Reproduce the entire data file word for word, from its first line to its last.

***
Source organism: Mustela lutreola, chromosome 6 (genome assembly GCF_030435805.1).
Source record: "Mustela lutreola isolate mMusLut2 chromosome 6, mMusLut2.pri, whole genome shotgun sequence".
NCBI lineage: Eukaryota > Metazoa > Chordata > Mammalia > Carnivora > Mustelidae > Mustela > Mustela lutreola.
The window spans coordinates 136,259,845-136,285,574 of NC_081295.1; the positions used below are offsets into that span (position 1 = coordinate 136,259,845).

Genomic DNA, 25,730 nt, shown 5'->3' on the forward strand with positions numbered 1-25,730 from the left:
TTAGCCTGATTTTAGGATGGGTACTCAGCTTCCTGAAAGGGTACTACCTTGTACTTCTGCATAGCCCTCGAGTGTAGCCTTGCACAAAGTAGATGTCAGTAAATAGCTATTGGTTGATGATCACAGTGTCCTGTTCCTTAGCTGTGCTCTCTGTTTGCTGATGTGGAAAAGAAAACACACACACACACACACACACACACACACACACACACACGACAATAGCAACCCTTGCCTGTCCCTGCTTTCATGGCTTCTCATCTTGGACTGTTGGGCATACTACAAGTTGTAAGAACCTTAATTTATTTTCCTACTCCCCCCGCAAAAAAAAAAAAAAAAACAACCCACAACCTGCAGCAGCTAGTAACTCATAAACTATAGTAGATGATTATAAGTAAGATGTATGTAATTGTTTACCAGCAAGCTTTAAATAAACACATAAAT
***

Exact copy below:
Source organism: Mustela lutreola, chromosome 6 (genome assembly GCF_030435805.1).
Source record: "Mustela lutreola isolate mMusLut2 chromosome 6, mMusLut2.pri, whole genome shotgun sequence".
NCBI lineage: Eukaryota > Metazoa > Chordata > Mammalia > Carnivora > Mustelidae > Mustela > Mustela lutreola.
The window spans coordinates 136,259,845-136,285,574 of NC_081295.1; the positions used below are offsets into that span (position 1 = coordinate 136,259,845).

Genomic DNA, 25,730 nt, shown 5'->3' on the forward strand with positions numbered 1-25,730 from the left:
TTAGCCTGATTTTAGGATGGGTACTCAGCTTCCTGAAAGGGTACTACCTTGTACTTCTGCATAGCCCTCGAGTGTAGCCTTGCACAAAGTAGATGTCAGTAAATAGCTATTGGTTGATGATCACAGTGTCCTGTTCCTTAGCTGTGCTCTCTGTTTGCTGATGTGGAAAAGAAAACACACACACACACACACACACACACACACACACACACACGACAATAGCAACCCTTGCCTGTCCCTGCTTTCATGGCTTCTCATCTTGGACTGTTGGGCATACTACAAGTTGTAAGAACCTTAATTTATTTTCCTACTCCCCCCGCAAAAAAAAAAAAAAAAACAACCCACAACCTGCAGCAGCTAGTAACTCATAAACTATAGTAGATGATTATAAGTAAGATGTATGTAATTGTTTACCAGCAAGCTTTAAATAAACACATAAAT